Trump To Embark On First Foreign Trip As President

JERUSALEM — Vice President Pence wrapped up a four-day Middle Eastern tour Tuesday with a visit to one of Judaism’s holiest sites, a symbolic end to a trip that has further enhanced the administration’s relationship with Israel but apparently widened a split with the Palestinian leadership. 

Prospects of reigniting the Israeli-Palestinian peace process, a goal that Pence has said he believes is still achievable, seemed more elusive than ever Tuesday. A senior White House official told reporters that there has been no contact with the Palestinian leadership since President Trump’s announcement on Dec. 6 formally recognizing Jerusalem as Israel’s capital. 

Pence was warmly welcomed by Israelis, meeting with Prime Minister Benjamin Netanyahu and speaking before lawmakers at the Knesset. But Palestinian officials pointedly snubbed the visit, instead calling for a national strike and public protests. In Gaza, Ismail Haniyeh, head of the militant Palestinian faction Hamas, said Pence was “not welcome.” He called on all Palestinian factions to unite and agree on “resistance in all forms.”

[Pence says U.S. Embassy to move next year on faster timetable]

The White House official, who briefed reporters on the condition of anonymity because of the sensitive nature of the peace process, said the United States is still dedicated to peace and “ready to engage whenever they are.”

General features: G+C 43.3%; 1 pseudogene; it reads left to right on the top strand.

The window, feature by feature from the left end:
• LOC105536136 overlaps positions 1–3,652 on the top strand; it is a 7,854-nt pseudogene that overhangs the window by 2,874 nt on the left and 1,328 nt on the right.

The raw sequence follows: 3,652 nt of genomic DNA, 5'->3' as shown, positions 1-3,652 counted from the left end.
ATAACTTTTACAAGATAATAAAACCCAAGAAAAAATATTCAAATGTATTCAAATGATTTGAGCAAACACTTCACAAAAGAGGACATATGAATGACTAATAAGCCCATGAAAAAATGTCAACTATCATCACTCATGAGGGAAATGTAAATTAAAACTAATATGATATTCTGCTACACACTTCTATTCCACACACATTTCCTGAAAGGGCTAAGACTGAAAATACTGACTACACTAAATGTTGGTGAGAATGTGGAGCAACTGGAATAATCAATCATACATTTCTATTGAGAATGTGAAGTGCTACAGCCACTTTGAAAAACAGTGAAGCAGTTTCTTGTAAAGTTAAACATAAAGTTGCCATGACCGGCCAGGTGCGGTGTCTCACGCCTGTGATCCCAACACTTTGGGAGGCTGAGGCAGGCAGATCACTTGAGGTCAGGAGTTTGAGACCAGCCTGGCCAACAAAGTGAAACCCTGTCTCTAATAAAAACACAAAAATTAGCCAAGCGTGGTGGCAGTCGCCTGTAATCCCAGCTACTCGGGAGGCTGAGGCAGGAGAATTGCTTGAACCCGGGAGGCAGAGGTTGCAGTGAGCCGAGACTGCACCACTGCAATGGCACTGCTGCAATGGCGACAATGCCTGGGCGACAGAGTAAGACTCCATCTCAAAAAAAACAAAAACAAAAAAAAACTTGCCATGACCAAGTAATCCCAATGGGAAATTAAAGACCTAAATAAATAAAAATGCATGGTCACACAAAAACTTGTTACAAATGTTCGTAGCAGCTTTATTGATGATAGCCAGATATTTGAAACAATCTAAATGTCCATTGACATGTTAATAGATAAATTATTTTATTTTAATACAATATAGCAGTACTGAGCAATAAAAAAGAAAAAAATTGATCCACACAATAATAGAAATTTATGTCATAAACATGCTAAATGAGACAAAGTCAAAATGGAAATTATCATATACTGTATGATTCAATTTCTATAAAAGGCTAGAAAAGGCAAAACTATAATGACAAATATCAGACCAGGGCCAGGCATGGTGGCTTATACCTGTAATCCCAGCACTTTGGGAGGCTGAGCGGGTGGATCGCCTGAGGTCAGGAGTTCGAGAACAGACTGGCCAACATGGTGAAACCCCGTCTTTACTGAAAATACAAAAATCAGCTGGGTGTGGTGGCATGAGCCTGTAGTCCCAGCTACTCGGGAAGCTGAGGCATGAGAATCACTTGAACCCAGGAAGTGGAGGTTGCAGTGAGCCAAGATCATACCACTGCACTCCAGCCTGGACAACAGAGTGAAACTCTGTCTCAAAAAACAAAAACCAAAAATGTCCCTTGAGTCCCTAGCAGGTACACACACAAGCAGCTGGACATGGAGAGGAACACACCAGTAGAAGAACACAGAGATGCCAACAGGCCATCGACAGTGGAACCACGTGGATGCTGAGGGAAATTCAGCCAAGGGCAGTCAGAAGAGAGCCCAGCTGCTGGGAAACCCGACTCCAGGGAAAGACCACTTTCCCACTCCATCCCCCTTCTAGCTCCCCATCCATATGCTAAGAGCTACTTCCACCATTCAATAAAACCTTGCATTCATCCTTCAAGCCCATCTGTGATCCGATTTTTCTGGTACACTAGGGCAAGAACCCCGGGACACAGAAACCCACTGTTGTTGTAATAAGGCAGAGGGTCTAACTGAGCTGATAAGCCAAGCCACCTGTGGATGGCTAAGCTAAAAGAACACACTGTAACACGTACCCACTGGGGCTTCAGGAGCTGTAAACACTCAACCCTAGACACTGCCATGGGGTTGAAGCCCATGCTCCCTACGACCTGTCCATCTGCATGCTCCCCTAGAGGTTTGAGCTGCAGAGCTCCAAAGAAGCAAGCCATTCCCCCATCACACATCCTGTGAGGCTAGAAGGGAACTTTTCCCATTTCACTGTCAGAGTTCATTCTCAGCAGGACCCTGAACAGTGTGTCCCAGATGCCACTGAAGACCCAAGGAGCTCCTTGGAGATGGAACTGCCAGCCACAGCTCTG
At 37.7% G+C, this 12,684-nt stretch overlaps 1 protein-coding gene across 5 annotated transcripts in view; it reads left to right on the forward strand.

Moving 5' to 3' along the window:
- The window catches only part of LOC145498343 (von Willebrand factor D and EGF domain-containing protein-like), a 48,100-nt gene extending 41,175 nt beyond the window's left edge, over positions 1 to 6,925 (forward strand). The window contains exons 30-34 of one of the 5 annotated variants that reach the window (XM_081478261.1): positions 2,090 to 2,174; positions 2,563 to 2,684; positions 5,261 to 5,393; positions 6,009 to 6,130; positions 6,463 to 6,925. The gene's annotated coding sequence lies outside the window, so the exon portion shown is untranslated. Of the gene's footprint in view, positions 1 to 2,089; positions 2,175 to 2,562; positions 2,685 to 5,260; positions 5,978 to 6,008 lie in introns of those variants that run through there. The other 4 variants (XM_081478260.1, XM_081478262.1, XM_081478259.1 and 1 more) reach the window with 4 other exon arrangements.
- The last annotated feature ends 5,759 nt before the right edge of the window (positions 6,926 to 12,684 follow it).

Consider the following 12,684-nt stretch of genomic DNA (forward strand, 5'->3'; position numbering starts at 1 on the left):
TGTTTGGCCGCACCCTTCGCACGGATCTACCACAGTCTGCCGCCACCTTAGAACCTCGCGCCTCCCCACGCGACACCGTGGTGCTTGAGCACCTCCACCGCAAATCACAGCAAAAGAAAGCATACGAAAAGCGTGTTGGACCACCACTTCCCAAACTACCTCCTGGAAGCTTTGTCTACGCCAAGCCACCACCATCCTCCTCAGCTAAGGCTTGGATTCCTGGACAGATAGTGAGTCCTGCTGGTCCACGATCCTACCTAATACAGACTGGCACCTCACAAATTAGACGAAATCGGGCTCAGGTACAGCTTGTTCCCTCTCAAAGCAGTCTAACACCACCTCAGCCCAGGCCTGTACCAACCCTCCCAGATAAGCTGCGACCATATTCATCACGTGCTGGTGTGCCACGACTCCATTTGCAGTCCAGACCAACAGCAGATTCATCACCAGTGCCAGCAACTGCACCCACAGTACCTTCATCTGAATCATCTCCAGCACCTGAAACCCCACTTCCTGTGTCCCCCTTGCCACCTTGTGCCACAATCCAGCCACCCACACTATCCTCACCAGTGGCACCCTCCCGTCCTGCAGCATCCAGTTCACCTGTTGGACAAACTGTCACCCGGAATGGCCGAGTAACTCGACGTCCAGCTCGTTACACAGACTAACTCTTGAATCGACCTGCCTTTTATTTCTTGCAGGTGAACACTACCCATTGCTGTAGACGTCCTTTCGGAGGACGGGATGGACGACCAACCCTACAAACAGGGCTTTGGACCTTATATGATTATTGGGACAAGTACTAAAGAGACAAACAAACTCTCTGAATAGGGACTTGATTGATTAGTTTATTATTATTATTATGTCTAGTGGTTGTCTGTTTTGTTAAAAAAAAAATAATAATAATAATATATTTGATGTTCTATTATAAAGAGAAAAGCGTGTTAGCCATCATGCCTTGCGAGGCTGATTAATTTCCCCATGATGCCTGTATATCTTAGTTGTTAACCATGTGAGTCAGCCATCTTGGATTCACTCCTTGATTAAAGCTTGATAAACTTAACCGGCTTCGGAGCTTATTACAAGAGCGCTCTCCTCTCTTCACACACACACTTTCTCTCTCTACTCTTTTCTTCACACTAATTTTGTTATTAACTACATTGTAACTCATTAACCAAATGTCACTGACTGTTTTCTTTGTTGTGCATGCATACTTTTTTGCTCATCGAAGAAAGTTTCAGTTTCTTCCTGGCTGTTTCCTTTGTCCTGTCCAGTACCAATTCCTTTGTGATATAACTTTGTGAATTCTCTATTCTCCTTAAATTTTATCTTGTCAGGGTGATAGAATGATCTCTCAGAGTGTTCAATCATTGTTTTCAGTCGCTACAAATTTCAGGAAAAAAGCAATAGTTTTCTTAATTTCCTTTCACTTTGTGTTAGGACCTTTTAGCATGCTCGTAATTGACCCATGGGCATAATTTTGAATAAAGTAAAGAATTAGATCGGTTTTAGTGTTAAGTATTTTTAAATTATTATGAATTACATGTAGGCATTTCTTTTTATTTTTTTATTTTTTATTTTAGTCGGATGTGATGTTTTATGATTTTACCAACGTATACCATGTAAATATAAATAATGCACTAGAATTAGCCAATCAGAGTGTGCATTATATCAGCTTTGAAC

Palestinians carry an injured man during clashes with Israeli troops following a protest a visit by Vice President Pence to Israel, in the West Bank city of Ramallah, Jan. 23, 2018. (AP Photo/Majdi Mohammed)

 He said that even though “the U.S. now recognizes Jerusalem as the capital, the Trump administration holds that the specific boundaries of Israel’s sovereignty over Jerusalem is to be worked out between the parties and is a final-status issue.”

Pence’s visit to the Western Wall on Tuesday was seen by Israelis as a powerful statement, a continuing affirmation of the Trump administration’s close alignment with the Jewish state. Pence is the second senior U.S. leader in less than a year to make a personal visit to the Western Wall, which is known in Hebrew as the “Kotel.” In May, President Trump became the first sitting U.S. president to visit the site in the heart of Jerusalem’s Old City.

While it is customary for visiting dignitaries to go to the Western Wall — the outer wall of the raised esplanade that is called the Temple Mount by Jews and al-Haram al-Sharif by Muslims — U.S. leaders previously have deferred the visit because that part of Jerusalem sits on highly contested and sensitive territory captured by Israel in 1967.

[For female journalists, strip searches and segregation mar Pence’s visit to Israel]

A statement from the Western Wall Heritage Foundation, which manages the holy site, said Pence recited psalms and slipped a private note into the wall, a customary practice for Jews who believe it is a place where God is listening. 

When an Israeli journalist asked him how he felt, the vice president said, “Inspired.” 

Pence’s two-day stay in Israel — he visited Jordan and Egypt earlier in the trip — was received enthusiastically by Israeli leaders, who in recent years had been used to a more critical approach from the Obama administration. 

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